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The starters are all about bonds in 2020, but may now be leading fees into stocks

The American generation has more wealth than any other generation – baby boomers – are all about bonds by 2020, but are just starting to return to the stock market.

That’s according to independent research firm Vanda Research, which tracks its latest weekly data showing individual investors returning to stocks earlier than expected after a bleak February. And leading the group are Americans born between 1946 and 1964, Vanda Research said.


“The boomers bought more bonds than stocks throughout 2020, while millennials bought stocks actively. Former investors started re-entering the stock market only late last year (November 2020) and their performance peaked this month. Giacomo Pierantoni, Research Analyst at Vanda, in the comment sent by email.

Since mid-February, individual investors have outperformed the S&P 500
+ 0.25%

up 11%, according to VandaTrack, which provides daily data on the net buying of individual investors for US stock exchange funds. Analysts expect a period of hibernation after that, but new data shows that average daily purchases of U.S. stocks hit $ 1.2 billion on April 6, followed by 1.5. USD billion on April 7, more than double the low of $ 772 million on March 26.

That has inspired Vanda analysts to consider where a share push could come from. “Some data suggests that richer individuals of the boom generation may have been responsible for the increased purchases. The average age of investors in platforms like Schwab or TD Ameritrade is close to 50 and they are a lot richer than millennials, ”Pierantoni and senior strategist Ben Onatibia said in a note. .

As of Q4 2020, the boom generation owns just over half of all U.S. household assets, according to the report data from the Federal Reserve. That’s $ 64.72 trillion, compared with $ 5.89 trillion for millennials born after 1980 and $ 33.06 trillion for Generation X, born between 1965 and 1980.

The types of shares being bought also provide clues, they say. “Their behavior is also a lot more conservative than young investors.” Most of the stocks that made our top spot this week were high quality blue chips, while the more speculative stocks such as [videogames retailer GameStop]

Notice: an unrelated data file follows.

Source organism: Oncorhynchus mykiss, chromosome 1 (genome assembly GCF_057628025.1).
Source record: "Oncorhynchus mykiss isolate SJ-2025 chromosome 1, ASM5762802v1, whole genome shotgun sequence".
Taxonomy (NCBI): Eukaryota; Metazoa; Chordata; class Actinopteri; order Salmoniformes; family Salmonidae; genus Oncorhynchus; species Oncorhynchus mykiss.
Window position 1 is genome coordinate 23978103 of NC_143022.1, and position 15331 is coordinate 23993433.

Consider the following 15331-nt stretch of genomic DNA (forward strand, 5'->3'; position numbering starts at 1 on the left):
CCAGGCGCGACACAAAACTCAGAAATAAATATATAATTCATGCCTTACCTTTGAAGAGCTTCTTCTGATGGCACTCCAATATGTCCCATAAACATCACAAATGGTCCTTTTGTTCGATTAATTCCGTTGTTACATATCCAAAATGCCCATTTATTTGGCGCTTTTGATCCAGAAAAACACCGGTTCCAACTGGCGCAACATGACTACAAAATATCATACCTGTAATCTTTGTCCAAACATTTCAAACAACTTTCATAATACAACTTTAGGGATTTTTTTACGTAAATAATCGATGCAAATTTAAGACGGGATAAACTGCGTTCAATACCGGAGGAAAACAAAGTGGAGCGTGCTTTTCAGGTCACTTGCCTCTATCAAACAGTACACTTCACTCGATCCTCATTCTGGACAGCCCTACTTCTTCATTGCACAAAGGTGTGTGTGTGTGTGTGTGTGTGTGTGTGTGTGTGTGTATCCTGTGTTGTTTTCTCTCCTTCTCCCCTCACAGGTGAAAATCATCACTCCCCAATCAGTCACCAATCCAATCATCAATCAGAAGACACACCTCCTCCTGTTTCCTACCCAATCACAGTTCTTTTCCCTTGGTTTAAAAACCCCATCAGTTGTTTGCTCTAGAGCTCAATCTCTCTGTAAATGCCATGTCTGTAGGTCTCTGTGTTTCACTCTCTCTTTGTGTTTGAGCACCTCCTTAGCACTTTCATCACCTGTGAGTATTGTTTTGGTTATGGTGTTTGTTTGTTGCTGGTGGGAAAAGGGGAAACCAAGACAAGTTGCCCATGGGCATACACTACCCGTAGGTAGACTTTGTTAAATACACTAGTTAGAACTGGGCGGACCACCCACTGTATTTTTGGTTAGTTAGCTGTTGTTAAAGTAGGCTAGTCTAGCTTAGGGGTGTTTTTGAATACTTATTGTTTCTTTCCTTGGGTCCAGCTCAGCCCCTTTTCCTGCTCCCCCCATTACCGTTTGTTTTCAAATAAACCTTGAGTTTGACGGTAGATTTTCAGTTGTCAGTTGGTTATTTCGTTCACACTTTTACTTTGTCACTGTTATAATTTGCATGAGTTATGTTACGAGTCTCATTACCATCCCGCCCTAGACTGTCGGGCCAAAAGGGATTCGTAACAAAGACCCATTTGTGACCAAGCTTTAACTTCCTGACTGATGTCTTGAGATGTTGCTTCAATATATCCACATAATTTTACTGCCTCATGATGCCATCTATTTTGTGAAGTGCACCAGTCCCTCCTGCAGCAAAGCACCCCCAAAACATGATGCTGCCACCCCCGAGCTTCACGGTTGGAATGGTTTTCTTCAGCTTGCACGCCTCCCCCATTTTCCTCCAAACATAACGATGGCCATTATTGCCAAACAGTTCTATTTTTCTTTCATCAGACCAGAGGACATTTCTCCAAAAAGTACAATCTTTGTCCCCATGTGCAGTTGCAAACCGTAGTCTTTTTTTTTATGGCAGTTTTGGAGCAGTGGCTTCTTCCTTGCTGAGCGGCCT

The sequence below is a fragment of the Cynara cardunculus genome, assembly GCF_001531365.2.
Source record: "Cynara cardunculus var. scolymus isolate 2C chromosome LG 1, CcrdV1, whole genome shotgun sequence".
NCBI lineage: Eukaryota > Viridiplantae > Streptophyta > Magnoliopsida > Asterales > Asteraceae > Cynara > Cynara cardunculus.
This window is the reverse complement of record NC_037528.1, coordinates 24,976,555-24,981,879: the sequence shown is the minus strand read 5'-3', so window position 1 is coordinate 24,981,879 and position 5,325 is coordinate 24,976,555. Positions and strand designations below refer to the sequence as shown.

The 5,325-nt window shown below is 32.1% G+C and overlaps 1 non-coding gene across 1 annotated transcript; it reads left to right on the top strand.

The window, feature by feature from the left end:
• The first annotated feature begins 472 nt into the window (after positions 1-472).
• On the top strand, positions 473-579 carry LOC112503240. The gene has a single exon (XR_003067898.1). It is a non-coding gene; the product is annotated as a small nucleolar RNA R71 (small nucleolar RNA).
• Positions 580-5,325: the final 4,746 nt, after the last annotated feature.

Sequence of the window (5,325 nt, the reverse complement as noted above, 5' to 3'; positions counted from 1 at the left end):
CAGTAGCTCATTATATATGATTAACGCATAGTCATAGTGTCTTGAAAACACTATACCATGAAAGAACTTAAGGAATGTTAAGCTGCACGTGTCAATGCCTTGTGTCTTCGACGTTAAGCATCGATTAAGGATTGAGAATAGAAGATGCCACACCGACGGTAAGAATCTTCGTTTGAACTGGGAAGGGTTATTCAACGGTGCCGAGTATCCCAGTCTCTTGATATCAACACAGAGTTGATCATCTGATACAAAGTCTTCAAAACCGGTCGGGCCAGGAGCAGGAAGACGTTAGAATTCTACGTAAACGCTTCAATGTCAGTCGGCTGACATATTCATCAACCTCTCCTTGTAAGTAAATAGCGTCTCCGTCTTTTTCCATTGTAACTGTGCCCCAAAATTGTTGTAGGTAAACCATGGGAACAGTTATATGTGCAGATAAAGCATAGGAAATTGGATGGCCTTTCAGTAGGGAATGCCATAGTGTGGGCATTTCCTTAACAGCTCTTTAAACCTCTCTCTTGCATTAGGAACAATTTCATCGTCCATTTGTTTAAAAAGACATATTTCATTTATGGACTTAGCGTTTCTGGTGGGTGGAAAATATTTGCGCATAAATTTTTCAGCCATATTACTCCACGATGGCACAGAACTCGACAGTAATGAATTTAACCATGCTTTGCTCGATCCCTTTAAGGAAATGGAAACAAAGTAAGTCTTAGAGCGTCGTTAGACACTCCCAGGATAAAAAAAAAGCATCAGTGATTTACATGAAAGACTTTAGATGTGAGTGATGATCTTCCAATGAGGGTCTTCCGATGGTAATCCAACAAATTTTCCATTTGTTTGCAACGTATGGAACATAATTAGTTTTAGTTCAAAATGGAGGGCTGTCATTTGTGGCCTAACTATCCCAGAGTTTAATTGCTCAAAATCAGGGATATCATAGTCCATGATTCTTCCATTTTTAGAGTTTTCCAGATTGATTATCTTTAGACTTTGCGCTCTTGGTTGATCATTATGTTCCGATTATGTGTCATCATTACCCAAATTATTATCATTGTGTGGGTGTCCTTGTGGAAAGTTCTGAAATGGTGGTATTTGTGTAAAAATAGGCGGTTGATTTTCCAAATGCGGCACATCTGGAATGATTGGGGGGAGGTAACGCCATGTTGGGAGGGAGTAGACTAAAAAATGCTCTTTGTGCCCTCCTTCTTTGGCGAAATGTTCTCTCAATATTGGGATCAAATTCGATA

or [movie-theater chain]

dropped out, ”they said.

The chart below from VandaTrack shows the average volatility of the 30 most bought stocks per week (relative to S&P). The chart also “suggests that investors are more cautious than previous rallies,” they said.


The continued strong rollout of the COVID-19 vaccine in the US and President Joe Biden’s $ 1.9 trillion infrastructure package could encourage investors to invest in stocks, even in markets. The school seems to be leveling off at a recent record high.

Another reason Vanda doubts the market boom is the unusually large inflow of sovereign bonds and credit exchange funds.

Last week, individual investors pumped more than $ 416 million into the 30 largest fixed-income ETFs traded in the US, the largest amount on record. IShares iBoxx $ Investment Level Corporate Bond ETF
+ 0.16%

is the largest contributor, with $ 128 million purchased, Vanda said.


Charles Schwab, Vanda

“While most Robinhooders tend to stay away from ‘boring’ fixed income products, boomers, those closer to retirement, generally prefer them over stocks. Monthly data from Charles Schwab clients shows cash flows into bond ETFs and MFs [mutual funds] Pierantoni and Onatibia said.

Read: ETF Wrap: A year and change, and OK, boom



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